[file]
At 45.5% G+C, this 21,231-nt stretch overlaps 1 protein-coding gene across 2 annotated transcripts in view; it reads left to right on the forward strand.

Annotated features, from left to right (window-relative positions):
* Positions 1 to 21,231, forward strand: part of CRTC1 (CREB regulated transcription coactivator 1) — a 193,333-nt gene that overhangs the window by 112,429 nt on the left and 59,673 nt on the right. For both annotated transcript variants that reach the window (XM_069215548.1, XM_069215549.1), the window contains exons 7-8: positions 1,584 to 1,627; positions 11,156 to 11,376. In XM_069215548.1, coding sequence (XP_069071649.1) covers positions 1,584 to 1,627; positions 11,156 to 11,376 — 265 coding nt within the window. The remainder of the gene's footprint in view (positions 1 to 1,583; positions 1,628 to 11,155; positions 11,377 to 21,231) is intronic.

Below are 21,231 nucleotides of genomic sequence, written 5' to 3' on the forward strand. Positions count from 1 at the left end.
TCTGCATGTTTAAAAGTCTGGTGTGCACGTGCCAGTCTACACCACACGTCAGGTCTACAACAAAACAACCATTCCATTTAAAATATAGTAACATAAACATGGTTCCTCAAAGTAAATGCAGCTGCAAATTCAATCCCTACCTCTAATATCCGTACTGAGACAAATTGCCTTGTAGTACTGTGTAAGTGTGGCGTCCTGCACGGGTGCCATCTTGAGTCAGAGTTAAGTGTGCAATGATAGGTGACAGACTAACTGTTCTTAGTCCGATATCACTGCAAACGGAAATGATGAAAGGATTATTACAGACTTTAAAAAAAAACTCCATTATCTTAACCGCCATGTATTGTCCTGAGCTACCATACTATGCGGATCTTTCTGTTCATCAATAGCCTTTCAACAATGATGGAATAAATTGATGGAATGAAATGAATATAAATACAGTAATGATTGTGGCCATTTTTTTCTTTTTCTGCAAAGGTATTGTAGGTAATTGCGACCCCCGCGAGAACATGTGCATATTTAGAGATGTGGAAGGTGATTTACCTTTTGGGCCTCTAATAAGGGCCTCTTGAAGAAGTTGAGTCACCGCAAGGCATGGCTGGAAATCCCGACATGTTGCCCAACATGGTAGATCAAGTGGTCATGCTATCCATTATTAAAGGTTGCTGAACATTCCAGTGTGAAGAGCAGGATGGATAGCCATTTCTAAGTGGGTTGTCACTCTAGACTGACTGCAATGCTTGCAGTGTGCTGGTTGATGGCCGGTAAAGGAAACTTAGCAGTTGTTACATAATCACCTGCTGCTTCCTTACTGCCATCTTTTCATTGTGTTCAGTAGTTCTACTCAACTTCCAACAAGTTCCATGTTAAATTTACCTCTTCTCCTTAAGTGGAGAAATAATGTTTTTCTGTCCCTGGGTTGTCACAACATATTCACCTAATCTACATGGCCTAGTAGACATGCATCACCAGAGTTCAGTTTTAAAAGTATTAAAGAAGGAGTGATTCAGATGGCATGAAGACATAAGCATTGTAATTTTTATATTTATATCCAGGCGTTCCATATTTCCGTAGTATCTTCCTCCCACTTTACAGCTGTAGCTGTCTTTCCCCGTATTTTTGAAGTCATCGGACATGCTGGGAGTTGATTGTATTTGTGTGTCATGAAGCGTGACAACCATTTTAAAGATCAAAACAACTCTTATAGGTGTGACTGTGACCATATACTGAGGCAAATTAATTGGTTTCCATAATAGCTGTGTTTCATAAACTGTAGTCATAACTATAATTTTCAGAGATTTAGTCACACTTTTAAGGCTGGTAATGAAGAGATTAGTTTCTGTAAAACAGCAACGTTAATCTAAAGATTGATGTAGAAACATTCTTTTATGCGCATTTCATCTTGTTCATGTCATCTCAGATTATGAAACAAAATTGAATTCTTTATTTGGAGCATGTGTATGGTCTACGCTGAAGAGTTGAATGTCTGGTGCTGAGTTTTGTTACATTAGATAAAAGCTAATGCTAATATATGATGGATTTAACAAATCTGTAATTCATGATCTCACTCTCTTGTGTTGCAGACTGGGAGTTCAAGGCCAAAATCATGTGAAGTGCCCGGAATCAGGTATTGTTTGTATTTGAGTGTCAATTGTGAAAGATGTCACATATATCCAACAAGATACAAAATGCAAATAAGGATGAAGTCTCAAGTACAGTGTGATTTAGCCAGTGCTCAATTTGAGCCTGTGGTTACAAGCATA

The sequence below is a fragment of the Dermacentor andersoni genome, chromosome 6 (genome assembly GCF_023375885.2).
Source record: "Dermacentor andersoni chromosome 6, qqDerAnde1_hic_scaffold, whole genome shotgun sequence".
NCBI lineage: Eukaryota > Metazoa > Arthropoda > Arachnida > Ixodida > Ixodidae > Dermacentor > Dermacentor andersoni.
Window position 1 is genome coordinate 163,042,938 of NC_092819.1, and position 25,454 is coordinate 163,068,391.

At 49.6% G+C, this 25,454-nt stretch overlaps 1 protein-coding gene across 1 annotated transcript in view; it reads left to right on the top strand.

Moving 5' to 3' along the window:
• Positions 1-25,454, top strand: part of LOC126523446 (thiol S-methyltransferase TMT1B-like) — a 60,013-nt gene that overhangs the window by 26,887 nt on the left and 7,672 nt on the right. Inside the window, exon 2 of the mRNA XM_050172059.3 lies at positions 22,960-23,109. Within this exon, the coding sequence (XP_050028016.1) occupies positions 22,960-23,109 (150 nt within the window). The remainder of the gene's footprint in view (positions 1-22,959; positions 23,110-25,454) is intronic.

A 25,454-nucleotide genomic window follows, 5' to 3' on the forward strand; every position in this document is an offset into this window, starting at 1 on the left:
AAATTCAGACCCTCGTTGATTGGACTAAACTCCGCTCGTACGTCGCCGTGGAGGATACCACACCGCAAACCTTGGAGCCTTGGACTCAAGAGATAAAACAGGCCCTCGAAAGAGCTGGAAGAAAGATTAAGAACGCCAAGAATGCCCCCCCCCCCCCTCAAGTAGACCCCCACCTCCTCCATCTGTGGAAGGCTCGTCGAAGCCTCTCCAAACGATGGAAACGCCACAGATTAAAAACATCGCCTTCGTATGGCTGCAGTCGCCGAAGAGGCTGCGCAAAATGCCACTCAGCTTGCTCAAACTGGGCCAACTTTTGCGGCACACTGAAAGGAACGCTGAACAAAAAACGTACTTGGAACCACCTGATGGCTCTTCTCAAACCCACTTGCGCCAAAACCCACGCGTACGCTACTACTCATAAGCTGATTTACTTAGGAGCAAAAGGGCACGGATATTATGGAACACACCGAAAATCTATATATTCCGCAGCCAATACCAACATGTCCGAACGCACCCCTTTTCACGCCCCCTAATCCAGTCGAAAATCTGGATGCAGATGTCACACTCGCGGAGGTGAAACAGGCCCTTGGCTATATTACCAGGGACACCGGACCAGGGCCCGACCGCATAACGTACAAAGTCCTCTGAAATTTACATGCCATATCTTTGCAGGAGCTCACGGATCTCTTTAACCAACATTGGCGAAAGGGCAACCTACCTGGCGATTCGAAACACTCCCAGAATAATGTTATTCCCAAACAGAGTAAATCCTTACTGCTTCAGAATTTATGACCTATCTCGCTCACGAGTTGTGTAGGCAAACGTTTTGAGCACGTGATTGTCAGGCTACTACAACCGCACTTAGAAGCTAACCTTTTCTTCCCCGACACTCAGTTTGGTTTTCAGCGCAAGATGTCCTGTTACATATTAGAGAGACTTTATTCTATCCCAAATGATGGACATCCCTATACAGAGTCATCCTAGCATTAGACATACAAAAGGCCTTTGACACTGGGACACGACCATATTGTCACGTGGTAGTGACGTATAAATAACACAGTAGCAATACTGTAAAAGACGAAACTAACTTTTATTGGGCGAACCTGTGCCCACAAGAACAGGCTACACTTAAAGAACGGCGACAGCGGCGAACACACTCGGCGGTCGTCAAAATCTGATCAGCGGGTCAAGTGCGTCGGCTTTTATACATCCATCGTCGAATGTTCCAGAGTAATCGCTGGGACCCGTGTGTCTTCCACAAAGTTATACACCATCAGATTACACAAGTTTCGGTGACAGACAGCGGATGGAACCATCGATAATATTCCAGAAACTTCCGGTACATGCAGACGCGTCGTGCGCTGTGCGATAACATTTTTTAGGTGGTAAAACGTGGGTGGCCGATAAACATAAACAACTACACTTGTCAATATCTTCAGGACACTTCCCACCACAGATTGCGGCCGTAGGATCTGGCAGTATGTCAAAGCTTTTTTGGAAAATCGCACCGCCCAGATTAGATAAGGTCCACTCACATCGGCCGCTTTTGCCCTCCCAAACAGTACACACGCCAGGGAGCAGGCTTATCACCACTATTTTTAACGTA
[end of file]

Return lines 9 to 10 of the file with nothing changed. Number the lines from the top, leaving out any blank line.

Window position 1 is genome coordinate 163,042,938 of NC_092819.1, and position 25,454 is coordinate 163,068,391.

At 49.6% G+C, this 25,454-nt stretch overlaps 1 protein-coding gene across 1 annotated transcript in view; it reads left to right on the top strand.